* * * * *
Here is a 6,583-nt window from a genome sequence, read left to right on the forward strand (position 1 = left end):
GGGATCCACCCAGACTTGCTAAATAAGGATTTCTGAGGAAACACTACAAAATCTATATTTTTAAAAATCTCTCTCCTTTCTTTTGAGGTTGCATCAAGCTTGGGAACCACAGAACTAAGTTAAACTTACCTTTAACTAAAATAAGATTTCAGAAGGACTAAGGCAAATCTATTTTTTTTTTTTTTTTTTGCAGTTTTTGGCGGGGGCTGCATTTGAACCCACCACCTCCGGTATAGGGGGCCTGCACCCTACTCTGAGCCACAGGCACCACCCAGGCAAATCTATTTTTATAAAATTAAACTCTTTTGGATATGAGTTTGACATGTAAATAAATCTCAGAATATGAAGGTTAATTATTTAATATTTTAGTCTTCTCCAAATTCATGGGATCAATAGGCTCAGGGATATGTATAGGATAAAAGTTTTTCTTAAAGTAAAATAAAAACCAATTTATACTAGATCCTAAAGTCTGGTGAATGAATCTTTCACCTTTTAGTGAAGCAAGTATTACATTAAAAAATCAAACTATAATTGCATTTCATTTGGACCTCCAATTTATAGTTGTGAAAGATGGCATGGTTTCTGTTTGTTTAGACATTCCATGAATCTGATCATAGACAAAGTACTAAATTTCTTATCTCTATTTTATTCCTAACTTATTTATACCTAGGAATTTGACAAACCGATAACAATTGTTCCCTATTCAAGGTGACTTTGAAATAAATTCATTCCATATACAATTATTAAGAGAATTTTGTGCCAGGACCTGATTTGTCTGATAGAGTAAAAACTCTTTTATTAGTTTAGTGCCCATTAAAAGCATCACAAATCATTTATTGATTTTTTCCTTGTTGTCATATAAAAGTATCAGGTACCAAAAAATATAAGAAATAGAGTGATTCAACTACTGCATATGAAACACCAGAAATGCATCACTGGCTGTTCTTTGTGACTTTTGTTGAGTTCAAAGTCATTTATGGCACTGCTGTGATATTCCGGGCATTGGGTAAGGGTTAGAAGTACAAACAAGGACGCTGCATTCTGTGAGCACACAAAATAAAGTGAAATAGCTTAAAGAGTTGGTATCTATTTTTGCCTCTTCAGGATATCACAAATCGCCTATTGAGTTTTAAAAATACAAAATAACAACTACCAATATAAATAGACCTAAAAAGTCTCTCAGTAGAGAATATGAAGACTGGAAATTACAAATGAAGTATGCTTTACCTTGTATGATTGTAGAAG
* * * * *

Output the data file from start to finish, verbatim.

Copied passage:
Here is a 6,583-nt window from a genome sequence, read left to right on the forward strand (position 1 = left end):
GGGATCCACCCAGACTTGCTAAATAAGGATTTCTGAGGAAACACTACAAAATCTATATTTTTAAAAATCTCTCTCCTTTCTTTTGAGGTTGCATCAAGCTTGGGAACCACAGAACTAAGTTAAACTTACCTTTAACTAAAATAAGATTTCAGAAGGACTAAGGCAAATCTATTTTTTTTTTTTTTTTTTGCAGTTTTTGGCGGGGGCTGCATTTGAACCCACCACCTCCGGTATAGGGGGCCTGCACCCTACTCTGAGCCACAGGCACCACCCAGGCAAATCTATTTTTATAAAATTAAACTCTTTTGGATATGAGTTTGACATGTAAATAAATCTCAGAATATGAAGGTTAATTATTTAATATTTTAGTCTTCTCCAAATTCATGGGATCAATAGGCTCAGGGATATGTATAGGATAAAAGTTTTTCTTAAAGTAAAATAAAAACCAATTTATACTAGATCCTAAAGTCTGGTGAATGAATCTTTCACCTTTTAGTGAAGCAAGTATTACATTAAAAAATCAAACTATAATTGCATTTCATTTGGACCTCCAATTTATAGTTGTGAAAGATGGCATGGTTTCTGTTTGTTTAGACATTCCATGAATCTGATCATAGACAAAGTACTAAATTTCTTATCTCTATTTTATTCCTAACTTATTTATACCTAGGAATTTGACAAACCGATAACAATTGTTCCCTATTCAAGGTGACTTTGAAATAAATTCATTCCATATACAATTATTAAGAGAATTTTGTGCCAGGACCTGATTTGTCTGATAGAGTAAAAACTCTTTTATTAGTTTAGTGCCCATTAAAAGCATCACAAATCATTTATTGATTTTTTCCTTGTTGTCATATAAAAGTATCAGGTACCAAAAAATATAAGAAATAGAGTGATTCAACTACTGCATATGAAACACCAGAAATGCATCACTGGCTGTTCTTTGTGACTTTTGTTGAGTTCAAAGTCATTTATGGCACTGCTGTGATATTCCGGGCATTGGGTAAGGGTTAGAAGTACAAACAAGGACGCTGCATTCTGTGAGCACACAAAATAAAGTGAAATAGCTTAAAGAGTTGGTATCTATTTTTGCCTCTTCAGGATATCACAAATCGCCTATTGAGTTTTAAAAATACAAAATAACAACTACCAATATAAATAGACCTAAAAAGTCTCTCAGTAGAGAATATGAAGACTGGAAATTACAAATGAAGTATGCTTTACCTTGTATGATTGTAGAAG